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Crude prices slip on returning Iranian supply, bearish US inventory data

London — Crude oil futures were lower in the European morning trading April 8 on prospects of returning Iranian supply and bearish Energy Information Administration inventory data, following the OPEC+ decision to ease production cuts earlier in the week, analysts said.

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At 11:32 GMT, the ICE Brent June futures contract was trading at around $62.92/b, down 24 cents/b from the previous day's settle, while the NYMEX light, sweet May contract was down 36 cents/b at $59.41/b.

"It's definitely trading a little heavy. The market has a lot to digest with 2.1 million barrels of additional oil till July and Iranian nuclear talks hanging over the market," Bjarne Schieldrop, chief commodity analyst at SEB Bank, told S&P Global Platts.

The headway made in the first round of indirect talks between Iran and the US over restoring the nuclear deal and lifting sanctions suggests that Iran is definitely on its way back to the market, with the prospect of extra supply weighing on prices, according to Schieldrop.

However, the relatively small slip in prices is down to the fact that Iran is already halfway back in the market, having been exporting from January to March, meaning a return of Iranian supply "is not going to be such an incredible shock," Schieldrop said.

Nevertheless, sudden success in the nuclear negotiations pose the main downside risk to prices in the near term, with the market largely expecting an agreement to take several months to a year.

In the immediate term, the US inventory data April 7 provided slightly mixed signals for the market, with crude oil stocks declining by 3.5 million barrels but builds of 4 million and 1.5 million barrels for gasoline and distillates, respectively, EIA data showed.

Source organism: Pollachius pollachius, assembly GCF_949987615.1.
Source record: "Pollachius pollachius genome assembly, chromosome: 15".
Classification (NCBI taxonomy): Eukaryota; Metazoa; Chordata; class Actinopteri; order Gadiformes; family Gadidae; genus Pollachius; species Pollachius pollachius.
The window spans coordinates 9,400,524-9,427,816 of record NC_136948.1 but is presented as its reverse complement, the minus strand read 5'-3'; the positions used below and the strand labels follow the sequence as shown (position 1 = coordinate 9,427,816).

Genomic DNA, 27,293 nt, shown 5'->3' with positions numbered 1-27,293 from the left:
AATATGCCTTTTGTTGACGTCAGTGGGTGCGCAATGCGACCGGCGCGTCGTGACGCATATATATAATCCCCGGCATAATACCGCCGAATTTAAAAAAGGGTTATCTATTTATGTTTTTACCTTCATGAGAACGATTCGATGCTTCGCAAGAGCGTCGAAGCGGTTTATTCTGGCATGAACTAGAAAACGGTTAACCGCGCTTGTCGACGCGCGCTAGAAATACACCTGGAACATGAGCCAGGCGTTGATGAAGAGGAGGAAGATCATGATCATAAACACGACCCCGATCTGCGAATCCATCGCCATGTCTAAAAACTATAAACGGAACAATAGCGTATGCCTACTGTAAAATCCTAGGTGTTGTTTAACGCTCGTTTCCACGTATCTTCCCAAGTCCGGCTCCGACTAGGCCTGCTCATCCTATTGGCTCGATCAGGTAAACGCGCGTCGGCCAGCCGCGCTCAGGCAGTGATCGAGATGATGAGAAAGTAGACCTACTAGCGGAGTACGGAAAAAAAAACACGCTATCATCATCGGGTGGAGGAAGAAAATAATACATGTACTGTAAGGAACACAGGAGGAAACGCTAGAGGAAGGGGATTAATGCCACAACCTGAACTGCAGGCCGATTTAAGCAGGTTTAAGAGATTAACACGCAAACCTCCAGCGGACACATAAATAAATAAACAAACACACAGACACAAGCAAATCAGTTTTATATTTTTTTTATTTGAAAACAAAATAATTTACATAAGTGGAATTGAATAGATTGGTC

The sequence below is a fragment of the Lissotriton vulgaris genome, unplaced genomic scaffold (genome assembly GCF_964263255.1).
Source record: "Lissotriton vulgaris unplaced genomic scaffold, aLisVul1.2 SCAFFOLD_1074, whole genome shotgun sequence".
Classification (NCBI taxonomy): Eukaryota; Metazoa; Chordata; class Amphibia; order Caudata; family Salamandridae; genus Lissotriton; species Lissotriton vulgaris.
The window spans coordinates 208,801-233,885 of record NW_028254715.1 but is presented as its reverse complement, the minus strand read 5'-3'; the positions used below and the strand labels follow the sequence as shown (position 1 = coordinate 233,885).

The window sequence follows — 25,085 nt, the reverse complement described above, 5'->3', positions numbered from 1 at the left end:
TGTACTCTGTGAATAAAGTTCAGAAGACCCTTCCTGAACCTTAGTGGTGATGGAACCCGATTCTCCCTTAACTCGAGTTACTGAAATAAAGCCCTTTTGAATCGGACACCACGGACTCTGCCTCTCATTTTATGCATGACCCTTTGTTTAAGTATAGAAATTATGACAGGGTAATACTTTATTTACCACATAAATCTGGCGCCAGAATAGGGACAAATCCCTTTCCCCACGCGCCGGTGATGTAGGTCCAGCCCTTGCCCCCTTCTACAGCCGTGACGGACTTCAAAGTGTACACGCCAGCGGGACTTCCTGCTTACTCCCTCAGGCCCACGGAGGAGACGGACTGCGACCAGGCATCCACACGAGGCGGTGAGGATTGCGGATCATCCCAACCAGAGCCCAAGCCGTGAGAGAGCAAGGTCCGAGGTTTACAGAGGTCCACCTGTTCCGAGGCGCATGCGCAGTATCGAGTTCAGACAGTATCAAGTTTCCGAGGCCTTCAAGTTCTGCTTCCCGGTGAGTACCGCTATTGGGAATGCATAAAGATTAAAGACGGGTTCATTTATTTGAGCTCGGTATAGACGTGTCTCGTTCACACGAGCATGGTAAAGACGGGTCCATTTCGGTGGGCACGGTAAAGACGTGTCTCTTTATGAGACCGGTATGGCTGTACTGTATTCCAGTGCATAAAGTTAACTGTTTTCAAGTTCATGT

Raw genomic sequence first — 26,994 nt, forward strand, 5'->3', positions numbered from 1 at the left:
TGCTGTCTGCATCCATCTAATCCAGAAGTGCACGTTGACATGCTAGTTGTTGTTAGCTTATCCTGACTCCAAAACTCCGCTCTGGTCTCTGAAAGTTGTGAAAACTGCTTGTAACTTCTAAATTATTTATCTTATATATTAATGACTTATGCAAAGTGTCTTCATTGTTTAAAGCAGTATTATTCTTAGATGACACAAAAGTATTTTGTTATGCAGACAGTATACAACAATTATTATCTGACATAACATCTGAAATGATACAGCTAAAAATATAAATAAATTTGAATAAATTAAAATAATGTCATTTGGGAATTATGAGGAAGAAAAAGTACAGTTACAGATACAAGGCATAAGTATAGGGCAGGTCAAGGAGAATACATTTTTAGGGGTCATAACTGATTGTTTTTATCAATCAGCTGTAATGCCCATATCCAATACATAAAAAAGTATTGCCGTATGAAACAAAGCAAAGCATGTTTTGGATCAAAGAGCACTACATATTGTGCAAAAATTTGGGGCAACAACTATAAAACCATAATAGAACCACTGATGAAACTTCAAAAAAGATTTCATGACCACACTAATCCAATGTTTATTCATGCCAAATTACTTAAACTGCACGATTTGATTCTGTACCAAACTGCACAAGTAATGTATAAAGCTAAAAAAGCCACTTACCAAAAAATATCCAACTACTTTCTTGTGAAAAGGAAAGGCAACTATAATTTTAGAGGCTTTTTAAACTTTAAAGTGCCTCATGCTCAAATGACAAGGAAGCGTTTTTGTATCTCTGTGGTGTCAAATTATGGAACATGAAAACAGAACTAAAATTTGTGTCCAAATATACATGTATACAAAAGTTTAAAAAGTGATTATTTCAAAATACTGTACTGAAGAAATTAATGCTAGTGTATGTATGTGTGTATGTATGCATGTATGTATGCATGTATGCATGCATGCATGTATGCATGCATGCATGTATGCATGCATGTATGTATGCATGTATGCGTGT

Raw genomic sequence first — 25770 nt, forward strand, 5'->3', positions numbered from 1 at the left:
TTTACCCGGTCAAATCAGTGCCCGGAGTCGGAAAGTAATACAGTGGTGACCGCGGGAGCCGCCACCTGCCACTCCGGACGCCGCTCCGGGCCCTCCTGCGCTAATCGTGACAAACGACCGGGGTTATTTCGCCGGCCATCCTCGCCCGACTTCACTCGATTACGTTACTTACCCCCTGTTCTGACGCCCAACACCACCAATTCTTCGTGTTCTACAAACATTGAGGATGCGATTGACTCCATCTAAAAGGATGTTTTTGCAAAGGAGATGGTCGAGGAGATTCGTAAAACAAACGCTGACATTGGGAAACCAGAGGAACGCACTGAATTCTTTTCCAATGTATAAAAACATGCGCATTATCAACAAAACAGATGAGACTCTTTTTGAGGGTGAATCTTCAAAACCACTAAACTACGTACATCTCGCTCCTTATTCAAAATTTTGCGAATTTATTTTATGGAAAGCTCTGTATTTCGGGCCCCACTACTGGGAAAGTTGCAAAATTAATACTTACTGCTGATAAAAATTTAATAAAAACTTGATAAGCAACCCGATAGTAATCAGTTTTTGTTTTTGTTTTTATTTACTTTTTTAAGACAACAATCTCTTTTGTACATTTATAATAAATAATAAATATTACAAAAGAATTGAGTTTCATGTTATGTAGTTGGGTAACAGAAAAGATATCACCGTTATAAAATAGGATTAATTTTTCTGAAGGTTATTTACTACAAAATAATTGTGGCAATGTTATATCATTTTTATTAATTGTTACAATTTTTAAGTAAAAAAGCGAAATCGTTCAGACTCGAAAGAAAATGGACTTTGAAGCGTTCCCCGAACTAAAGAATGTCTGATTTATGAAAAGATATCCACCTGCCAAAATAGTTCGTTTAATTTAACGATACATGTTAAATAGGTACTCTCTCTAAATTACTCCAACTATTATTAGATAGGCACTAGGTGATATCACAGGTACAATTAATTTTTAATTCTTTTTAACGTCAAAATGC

Eugen Weinberg, Head of Commodities research at Commerzbank saw this as brighter for fundamentals, saying the product builds was probably due to higher refinery utilization rather than weaker demand. Furthermore, the 4.04 million barrel gasoline stock build can also be attributed to a jump in gasoline imports, notably to the US Atlantic Coast, where stocks jumped 2.6 million barrels to 63.99 million barrels, putting inventories at par with the five-year average, Platts reported earlier.

Schieldrop also saw positives in the EIA data, noting that on core oil-based product inventories were inching closer to 2019 levels, and closer scrutiny of US data and mobility indexes in coming weeks could provide some upside to prices.

A slightly stronger US dollar was also playing into the weaker crude prices, but softer fundamentals posed the main downside risk, analysts said.